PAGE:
It’s the kind of afternoon where you don’t feel like having lunch at the Caf, so you head to the nearest fast food chain instead. As you’re about to order a sandwich or a burger or a milkshake, you see little black numbers, next to each menu item, that weren’t there before. As you spot the four-digit number next to your order, you realize that your favorite sandwich is about 1,100 calories.
Do you still order it?
This scenario will become ubiquitous soon—in the healthcare legislation, the nation’s big restaurant chains will be required to post the calories of each menu item.
According to the LA Times, “[The] State law that goes into effect Saturday [Jan. 1, 2011] requires calorie counts to be displayed at restaurants with 20 or more locations in California.”
There are disadvantages and advantages—but overall, it’s a good thing.
Knowing the thick milkshake you’re enjoying has exactly 712 calories may ruin your enjoyment of it, but it may increase the amount of planning you do for meals. Everybody hears about the nation’s obesity rate, especially in children, but many people may not realize that their favorite meal has so many calories.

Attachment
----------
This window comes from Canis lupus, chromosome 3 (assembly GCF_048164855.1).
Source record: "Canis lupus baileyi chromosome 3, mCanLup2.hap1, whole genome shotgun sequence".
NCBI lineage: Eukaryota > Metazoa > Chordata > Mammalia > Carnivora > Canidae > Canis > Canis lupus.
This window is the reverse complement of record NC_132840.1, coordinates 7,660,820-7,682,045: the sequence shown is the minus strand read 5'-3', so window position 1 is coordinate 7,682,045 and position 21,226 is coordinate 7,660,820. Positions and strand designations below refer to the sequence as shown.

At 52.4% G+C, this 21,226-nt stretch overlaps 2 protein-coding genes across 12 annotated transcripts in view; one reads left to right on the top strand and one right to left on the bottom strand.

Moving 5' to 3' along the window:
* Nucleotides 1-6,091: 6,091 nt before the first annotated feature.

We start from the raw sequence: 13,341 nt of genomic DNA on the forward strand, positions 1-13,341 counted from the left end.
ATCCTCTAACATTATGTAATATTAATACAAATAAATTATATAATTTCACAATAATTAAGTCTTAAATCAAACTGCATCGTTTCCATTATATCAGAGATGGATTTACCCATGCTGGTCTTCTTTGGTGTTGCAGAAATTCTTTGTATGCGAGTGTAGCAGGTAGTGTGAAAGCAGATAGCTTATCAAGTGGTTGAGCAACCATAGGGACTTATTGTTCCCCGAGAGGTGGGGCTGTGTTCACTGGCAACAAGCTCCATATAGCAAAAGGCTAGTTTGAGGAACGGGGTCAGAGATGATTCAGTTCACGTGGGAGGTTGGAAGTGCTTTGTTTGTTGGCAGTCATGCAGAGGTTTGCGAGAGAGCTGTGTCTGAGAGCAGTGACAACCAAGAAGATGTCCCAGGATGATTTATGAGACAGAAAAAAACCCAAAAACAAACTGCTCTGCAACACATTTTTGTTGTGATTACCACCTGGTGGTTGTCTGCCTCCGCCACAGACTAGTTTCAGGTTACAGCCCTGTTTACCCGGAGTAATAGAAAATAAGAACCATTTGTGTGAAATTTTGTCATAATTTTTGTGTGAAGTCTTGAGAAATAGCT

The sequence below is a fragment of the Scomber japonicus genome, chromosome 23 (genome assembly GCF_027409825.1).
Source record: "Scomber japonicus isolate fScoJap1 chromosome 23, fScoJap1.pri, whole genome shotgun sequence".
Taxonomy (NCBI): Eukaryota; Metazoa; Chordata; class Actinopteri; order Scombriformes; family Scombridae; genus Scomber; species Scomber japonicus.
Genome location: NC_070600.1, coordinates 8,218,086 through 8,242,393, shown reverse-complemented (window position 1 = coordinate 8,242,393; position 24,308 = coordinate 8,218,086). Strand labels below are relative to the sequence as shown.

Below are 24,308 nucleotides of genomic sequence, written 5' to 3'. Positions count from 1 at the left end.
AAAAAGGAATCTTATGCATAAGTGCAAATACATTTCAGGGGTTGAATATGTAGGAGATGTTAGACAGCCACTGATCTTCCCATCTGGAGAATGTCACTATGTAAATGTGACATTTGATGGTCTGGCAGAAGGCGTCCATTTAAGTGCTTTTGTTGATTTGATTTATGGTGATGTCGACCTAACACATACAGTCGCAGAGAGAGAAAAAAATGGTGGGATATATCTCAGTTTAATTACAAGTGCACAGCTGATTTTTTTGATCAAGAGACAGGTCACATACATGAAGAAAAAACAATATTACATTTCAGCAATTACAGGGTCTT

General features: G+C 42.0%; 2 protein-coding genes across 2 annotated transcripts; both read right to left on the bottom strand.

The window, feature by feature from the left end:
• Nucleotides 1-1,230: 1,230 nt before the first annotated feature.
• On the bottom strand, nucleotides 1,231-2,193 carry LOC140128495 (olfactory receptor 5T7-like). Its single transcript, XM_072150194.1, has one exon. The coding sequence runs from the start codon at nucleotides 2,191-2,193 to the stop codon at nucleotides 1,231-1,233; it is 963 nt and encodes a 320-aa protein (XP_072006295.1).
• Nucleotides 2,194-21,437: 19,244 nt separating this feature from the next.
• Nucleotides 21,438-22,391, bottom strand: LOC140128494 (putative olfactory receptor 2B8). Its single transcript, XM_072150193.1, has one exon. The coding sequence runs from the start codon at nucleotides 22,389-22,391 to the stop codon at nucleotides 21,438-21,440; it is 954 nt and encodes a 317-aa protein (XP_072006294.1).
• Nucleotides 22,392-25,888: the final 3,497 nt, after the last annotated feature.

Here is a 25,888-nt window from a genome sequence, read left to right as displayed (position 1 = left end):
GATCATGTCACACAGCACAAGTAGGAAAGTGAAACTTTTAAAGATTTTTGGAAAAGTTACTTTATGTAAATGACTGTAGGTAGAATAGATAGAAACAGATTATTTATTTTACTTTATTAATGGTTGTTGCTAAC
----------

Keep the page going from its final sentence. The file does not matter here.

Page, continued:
Without the calorie postings, people could potentially eat thousands of calories in one day and not even realize it. And they do.
Some say that the law won’t do any good because people will still order the same things, regardless of the caloric amount. Of course, people can simply order the food anyway and disregard the calories, but that’s their decision.
The legislation can’t force people to make healthy eating choices, but it can force them to be aware of it. Those numbers aren’t hard to miss, so ignorance is no excuse.
You can wave away the calorie postings or make use of them, but be aware that they exist. Nobody’s going to shove a thousand-calorie meal down your throat; you have options. Whether your eating habits are healthy, unhealthy, or middle-of-the-road, take responsibility for them.
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